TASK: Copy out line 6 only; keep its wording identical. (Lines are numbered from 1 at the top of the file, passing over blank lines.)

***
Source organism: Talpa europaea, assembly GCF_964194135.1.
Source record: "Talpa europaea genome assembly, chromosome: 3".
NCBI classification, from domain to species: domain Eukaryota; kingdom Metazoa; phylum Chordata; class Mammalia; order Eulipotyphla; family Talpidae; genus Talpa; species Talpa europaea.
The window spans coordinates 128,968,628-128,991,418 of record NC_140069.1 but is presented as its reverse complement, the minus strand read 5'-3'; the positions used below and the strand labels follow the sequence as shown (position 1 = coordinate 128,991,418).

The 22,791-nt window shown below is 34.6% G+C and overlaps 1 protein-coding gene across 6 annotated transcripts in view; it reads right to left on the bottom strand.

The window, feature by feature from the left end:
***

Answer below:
The window, feature by feature from the left end: